I’m fat, but I was fatter. Bug out? – yea right, I doubt I could have walked one mile with a bug out bag. Bug in? OK, but I’m not sure I could haul water from the basement to the living quarters.
I’m still not where I want to be with my weight, endurance and mental toughness, but I’m getting better each week. Check this out:
March – purchased a garage-sale treadmill. 15 minutes at 2MPH was the best I could do on my first walk. Went shopping for new tennis shoes. Shopping is fun!
April – I walked (scratch that, I strolled) my first public 5K walk/run race. That’s a little over 3 miles. My goal was to finish and I did but I came in last – and I do mean dead last. They had already torn down the finish line by the time I got there. I soaked in the tub for an hour when I got home and went to bed two hours earlier than normal.
There was a sign at the half-way mark that I will never forget. It said:
Did-not-win is still better than did-not-finish. Did-not-finish is still better than did-not-show-up. You’re already a winner.
May – Put myself on a self-directed program of walking in preparation for the next 5K. I got online and found all of the 5Ks in my area and scheduled myself for a race every-other month. Found a walking partner to train/practice/play with. She was a big help in getting my butt on the treadmill regularly. My motto became, “if I’m watching TV, I’m doing it from the treadmill.”
June 5K – My goal was only NOT to be in last place. I averaged 20-minute miles so the whole thing took about one hour. New mothers pushing baby strollers whizzed past me early on the course but I finished 100 from last. I got to experience the finish line, the announcers over the P.A. and the loud music. What a rush! I had enough energy remaining, I went back to walk with the last-place girl. I could tell she was struggling and I wanted to support her. It made me feel strong.
August 5K – My goal was to carry a 20 lb backpack. I filled it with small water bottles and shared water towards the end. It’s hot in August in KY and it was more of an endurance test in discomfort than anything else. It was a large race with a mob of 5,000 participants. It was at night but it was still 98-degrees and 98 percent humidity. Night put a whole new perspective on things, I started to think about what it would really be like to bug out at night. This freaked me out. It seemed so real being around so many strangers, at night, and carrying the backpack. I really scared myself. Must work on mental discipline. Finished 400 from last but moms pushing strollers still past me. Dang it!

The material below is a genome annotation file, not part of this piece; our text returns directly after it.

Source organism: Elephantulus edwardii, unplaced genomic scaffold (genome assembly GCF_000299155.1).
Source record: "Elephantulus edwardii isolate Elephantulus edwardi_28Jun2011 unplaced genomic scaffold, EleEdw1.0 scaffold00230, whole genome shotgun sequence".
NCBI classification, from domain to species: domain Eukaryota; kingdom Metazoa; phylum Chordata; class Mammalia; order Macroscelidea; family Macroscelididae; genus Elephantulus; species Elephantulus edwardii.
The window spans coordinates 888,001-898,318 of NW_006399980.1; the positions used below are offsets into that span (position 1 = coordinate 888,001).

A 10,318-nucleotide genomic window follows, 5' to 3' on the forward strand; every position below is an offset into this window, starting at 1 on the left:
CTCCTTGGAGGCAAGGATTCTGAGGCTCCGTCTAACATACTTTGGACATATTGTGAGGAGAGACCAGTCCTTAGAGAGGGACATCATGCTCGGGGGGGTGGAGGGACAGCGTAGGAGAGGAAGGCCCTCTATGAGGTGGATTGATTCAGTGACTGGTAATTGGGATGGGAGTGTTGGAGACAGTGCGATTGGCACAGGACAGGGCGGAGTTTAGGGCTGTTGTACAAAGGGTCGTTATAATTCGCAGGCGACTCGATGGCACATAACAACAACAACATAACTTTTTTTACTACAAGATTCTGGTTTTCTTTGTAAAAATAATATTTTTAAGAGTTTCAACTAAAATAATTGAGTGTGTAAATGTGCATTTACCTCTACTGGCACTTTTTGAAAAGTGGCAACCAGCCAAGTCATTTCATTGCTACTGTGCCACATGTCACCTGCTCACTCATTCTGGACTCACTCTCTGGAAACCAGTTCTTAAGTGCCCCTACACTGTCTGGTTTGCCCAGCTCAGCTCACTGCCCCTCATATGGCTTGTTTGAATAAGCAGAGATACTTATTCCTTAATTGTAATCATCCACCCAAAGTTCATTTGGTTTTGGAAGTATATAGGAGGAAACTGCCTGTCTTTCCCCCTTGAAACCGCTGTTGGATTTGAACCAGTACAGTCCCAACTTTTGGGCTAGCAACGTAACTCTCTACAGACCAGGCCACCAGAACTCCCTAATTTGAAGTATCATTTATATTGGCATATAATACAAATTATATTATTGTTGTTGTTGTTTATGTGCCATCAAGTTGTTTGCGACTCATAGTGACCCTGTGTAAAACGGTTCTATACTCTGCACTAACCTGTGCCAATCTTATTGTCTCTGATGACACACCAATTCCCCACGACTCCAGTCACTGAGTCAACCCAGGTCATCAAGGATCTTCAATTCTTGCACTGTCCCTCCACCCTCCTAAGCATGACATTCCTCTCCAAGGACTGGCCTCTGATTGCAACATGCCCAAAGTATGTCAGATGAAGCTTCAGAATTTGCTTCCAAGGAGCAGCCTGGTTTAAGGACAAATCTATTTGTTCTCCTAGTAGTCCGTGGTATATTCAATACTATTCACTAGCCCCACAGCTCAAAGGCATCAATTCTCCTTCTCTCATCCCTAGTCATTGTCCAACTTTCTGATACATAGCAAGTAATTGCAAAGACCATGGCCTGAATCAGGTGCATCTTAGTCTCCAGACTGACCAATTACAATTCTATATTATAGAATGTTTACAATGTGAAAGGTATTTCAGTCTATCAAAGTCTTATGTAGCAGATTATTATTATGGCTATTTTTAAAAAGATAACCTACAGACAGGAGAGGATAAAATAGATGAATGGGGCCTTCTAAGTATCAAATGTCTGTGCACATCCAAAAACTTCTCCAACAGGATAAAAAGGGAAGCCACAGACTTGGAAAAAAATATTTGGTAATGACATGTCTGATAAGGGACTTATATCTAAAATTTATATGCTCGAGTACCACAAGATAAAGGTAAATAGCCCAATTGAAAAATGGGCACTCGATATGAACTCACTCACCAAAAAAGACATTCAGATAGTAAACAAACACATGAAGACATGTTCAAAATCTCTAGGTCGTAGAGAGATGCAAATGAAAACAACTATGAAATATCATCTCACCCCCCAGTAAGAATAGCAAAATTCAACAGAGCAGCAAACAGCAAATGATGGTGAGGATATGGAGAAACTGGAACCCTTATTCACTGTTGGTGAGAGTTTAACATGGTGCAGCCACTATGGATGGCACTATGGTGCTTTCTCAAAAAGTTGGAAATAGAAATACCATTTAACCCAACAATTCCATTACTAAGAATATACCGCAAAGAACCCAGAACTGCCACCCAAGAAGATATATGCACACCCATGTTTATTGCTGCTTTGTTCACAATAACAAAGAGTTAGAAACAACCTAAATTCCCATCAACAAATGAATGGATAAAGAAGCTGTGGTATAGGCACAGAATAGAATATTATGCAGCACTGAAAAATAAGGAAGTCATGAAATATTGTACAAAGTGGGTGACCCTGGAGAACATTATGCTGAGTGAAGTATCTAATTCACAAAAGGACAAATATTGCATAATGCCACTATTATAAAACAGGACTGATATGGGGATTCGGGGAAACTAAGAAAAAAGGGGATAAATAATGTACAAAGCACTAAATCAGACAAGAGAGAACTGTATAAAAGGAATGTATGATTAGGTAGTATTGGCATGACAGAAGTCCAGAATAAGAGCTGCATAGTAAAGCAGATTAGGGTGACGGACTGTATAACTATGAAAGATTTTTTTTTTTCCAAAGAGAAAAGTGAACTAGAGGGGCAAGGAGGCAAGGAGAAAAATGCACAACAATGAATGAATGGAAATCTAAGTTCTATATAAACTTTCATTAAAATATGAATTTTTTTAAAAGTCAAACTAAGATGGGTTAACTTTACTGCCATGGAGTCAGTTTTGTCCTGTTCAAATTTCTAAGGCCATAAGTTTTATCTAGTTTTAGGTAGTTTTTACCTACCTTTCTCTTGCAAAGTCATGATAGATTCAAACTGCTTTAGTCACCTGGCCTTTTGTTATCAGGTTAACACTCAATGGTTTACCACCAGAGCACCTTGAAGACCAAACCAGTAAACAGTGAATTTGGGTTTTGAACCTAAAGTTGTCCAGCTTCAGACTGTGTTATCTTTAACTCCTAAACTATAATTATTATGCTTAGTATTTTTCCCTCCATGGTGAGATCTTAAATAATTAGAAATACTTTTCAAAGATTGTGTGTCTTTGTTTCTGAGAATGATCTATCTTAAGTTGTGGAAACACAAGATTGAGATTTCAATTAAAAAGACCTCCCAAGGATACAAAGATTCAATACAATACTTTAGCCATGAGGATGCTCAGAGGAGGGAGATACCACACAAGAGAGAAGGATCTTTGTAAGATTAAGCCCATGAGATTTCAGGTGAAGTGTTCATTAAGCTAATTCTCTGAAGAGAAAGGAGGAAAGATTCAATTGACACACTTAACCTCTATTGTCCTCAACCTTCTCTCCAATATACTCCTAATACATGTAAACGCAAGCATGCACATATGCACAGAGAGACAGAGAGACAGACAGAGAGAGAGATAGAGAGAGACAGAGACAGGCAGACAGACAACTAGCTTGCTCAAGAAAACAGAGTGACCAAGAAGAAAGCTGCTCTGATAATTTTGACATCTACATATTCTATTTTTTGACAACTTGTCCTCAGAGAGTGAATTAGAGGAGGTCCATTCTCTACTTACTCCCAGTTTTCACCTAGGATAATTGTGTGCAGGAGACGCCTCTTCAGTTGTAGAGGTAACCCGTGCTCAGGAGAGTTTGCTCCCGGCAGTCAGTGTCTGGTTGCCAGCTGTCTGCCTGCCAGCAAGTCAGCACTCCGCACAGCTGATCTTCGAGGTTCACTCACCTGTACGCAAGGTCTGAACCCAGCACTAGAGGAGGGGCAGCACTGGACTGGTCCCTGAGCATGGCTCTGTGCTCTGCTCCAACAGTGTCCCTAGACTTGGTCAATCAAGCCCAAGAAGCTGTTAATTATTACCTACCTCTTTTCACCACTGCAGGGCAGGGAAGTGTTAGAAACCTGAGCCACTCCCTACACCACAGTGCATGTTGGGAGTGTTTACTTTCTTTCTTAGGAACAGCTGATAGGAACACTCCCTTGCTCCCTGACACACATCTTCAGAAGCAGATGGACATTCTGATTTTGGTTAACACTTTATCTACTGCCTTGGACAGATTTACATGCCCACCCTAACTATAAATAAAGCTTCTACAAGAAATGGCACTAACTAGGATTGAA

I couldn’t find a good race for October so my next is September 23. Close enough. Most 5Ks have courses on level pavement. This one is through the woods, in the mud, and with obstacles. It’s shear physical punishment and mental toughness. As it turns out, this is very popular with the extreme sports people. It’s not a Tough Mudder, (look for YouTube videos if you are not familiar) it’s more of a mini-muddy for fat, middle aged women but it will push me a little further outside of my comfort zone. Ahhh, over the hills and thru the mud – I think my goal is back to “just finish.” Wish me luck!
For me, the concept of using the 5K was motivation to train with a goal date attached. In my area there is a 5K almost every weekend. Committing to completing a set of 5Ks put me in a position of thinking, and strategizing how I want to change my training to improve for the next one – something that I hope will have lasting overall general health benefits. I have a new set of “friends” now, the perennials near my walking speed, that I nod and smile to. People with familiar faces that I can walk up to and say, “How did you do?” or “Which race are you doing next?” It’s nice to have peeps to inspire each other to keep going when the finish line feels too far away.
If getting into shape is part of your preparedness plan then lace up the Nike’s and get out there. Most cost between $20 and $50 to enter. Most are fund-raisers for good causes. You usually get a T-Shirt. You could get muddy. You will feel good about doing it. Yes, there are the hard-core racers, running for a trophy but never mind them. Toward the rear of the crowd – where you’ll find me – you’ll find comfort in a large group of middle-aged, recovering couch-potatoes doing something fun and healthy. Just show up and you’re a winner.
See ya at the finish line.